A creed is a short, structured and concise way of expressing the beliefs of the faith. It is how we hold onto and pass on our faith.
The word creed comes from the Latin credo, which means I believe.
The purpose of creeds is to:
- to teach new believers what the church stands for
- to guard the faith against heresies and false doctrines
- to tell the world the core of what the church believes
Two notable Catholic creeds are The Apostles' Creed and the Nicene Creed. The Apostles' Creed is named after the 12 Apostles. On the day of Pentecost, and under the guidance of the Holy Spirit, the Apostles made a preaching agreement for when they went out into the world to spread the Good News. Legend has it that each Apostle wrote one of the points in the creed. Whether that is true or not, this 12 point creed is the first statement of what Christians believe.
The Nicene Creed is formed from the Apostles' Creed. It came from the First Council of Nicaea in 325 and the First Council of Constantinople in 381 (cities in present-day Turkey). Councils are meetings where the world's bishops come together to define teachings of the church. The Councils were called because of heresies (false teachings) that said that God the Father was more supreme than the Son or the Holy Spirit. If you check out the comparison between The Apostles' Creed and the Nicene Creed, you can see how the Nicene Creed addresses that heresy by expanding the statements about the divinity of Christ and Holy Spirit.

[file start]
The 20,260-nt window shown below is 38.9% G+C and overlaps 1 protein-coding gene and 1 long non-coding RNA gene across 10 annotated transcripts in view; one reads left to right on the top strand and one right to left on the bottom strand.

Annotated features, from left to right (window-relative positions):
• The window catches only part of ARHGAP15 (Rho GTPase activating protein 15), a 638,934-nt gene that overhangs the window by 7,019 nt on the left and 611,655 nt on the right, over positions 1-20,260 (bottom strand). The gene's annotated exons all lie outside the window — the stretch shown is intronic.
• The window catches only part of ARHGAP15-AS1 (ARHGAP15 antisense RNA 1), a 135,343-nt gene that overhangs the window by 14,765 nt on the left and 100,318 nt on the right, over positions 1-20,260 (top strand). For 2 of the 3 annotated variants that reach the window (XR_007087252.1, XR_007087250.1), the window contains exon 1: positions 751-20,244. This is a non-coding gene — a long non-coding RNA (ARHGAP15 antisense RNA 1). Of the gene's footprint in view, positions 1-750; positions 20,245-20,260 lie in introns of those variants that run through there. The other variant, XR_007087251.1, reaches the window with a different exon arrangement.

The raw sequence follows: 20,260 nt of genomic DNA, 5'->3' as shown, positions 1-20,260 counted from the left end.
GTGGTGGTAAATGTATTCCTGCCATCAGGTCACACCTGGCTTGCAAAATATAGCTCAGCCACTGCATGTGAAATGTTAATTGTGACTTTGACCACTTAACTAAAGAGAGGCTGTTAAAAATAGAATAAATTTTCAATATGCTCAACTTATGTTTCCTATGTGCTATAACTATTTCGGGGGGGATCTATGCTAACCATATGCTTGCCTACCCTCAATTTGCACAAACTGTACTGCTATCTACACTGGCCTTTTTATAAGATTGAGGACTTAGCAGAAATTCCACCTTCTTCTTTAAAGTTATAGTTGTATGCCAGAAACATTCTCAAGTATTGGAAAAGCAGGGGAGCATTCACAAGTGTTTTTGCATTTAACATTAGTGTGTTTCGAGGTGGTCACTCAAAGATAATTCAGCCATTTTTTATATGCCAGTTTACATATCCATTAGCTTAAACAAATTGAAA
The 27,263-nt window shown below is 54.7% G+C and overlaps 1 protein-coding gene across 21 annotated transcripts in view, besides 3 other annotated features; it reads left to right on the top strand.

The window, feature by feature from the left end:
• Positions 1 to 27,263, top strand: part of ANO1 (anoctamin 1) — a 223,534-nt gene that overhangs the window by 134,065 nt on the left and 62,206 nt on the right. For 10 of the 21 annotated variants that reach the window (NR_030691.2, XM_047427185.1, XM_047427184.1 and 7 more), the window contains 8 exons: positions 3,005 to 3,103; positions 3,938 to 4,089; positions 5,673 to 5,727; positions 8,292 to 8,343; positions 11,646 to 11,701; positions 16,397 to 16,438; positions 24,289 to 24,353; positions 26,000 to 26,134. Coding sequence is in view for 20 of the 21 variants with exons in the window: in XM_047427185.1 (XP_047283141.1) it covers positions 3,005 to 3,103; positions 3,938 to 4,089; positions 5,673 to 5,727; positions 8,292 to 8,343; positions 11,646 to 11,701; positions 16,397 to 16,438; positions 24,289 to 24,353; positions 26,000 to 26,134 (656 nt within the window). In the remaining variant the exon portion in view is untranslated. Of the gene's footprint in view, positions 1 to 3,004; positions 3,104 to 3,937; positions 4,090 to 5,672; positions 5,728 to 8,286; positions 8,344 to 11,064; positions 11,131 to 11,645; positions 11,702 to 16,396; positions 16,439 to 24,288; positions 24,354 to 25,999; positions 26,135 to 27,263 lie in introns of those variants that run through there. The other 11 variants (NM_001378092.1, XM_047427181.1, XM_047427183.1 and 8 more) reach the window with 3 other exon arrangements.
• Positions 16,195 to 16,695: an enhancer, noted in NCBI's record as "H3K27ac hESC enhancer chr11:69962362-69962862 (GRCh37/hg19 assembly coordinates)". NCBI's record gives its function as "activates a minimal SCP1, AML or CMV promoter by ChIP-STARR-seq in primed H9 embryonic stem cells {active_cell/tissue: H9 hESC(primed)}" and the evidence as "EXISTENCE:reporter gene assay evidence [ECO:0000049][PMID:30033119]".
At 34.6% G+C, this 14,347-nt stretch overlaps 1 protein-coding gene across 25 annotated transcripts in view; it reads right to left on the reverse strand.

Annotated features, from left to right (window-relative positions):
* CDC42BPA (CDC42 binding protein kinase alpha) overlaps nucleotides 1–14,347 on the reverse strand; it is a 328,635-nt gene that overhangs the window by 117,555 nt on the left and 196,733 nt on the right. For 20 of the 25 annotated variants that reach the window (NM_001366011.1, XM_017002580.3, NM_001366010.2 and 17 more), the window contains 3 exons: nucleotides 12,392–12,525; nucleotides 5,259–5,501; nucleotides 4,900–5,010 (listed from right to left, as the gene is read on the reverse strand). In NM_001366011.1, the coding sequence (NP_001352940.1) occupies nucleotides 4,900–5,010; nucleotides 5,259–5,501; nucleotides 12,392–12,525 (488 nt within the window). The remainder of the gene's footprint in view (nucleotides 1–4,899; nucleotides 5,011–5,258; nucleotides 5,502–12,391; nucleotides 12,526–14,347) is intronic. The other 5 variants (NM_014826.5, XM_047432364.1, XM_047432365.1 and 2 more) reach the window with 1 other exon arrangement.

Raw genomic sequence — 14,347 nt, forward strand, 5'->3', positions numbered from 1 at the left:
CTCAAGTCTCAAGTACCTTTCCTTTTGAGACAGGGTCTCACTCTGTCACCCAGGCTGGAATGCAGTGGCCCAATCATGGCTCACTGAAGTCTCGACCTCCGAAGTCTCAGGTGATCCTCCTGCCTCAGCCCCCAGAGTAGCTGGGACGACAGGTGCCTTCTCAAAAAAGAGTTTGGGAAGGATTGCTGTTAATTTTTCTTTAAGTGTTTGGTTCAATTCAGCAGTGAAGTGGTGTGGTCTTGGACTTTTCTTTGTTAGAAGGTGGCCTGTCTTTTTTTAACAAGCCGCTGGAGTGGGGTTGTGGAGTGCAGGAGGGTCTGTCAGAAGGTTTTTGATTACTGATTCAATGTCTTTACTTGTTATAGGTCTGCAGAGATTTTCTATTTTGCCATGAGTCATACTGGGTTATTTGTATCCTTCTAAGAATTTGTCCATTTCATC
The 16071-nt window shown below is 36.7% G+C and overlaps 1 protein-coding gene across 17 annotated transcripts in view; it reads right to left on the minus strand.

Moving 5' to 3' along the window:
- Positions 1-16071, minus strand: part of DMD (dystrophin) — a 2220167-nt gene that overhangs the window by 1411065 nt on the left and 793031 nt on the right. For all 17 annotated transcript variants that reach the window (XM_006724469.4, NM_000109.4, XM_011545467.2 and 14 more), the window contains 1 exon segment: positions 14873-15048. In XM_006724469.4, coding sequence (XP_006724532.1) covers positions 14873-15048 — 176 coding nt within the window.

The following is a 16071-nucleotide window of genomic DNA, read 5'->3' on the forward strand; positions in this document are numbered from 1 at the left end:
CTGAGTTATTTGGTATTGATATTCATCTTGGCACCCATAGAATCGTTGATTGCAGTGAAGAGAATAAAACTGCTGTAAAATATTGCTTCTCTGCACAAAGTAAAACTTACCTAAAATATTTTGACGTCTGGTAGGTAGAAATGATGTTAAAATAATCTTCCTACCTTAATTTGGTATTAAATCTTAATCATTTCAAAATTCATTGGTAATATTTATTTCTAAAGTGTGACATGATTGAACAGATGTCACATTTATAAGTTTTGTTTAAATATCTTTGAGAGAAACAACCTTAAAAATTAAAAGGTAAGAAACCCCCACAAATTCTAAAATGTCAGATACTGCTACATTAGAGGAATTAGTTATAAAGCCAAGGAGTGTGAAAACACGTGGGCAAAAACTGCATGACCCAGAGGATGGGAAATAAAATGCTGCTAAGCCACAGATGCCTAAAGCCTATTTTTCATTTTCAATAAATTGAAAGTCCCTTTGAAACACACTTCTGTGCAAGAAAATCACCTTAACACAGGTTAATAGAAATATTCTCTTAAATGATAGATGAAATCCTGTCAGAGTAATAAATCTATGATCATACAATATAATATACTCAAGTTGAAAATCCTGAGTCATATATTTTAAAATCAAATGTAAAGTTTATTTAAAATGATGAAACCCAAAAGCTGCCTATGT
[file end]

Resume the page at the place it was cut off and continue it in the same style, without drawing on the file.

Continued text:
How does this relate to Confirmation? The Sacrament of Confirmation brings an increase and deepening of baptismal grace - including the fact that 'it gives us a special strength of the Holy Spirit to spread and defend the faith by word and action as true witnesses of Christ."
But if we have the Father, Jesus and the Holy Spirit and the Bible in our lives, do we need the church and its creeds, rules, and rituals? Check out this video to hear some points made about organized religion.
Now check out a response that a priest from Chicago put together.
There are two handouts below for you to read through. The first is a brief overview of the basics of what we believe as Catholics. As you read through it, ask yourself if you understand what each statement is saying (ie, do I know what the sacraments are? do I understand what original sin is? etc). The second is common myths that some people believe about Catholics.
Now it is your turn to write your own personal creed. Take time to write out what you believe in regard to your religion and faith. Be honest and detailed in what you accept in your heart as true. You can use the Beliefs, Practices, and Attitudes, the Apostles' Creed and the Nicene Creed as references.
Because this is personal, there is no need to share it with anyone. This is meant to be an exercise in putting what you believe into words.
Read Theology of Stewardship article by Bishop Bob.
Take Gifts Survey (to be posted soon) to determine what gifts God has given you.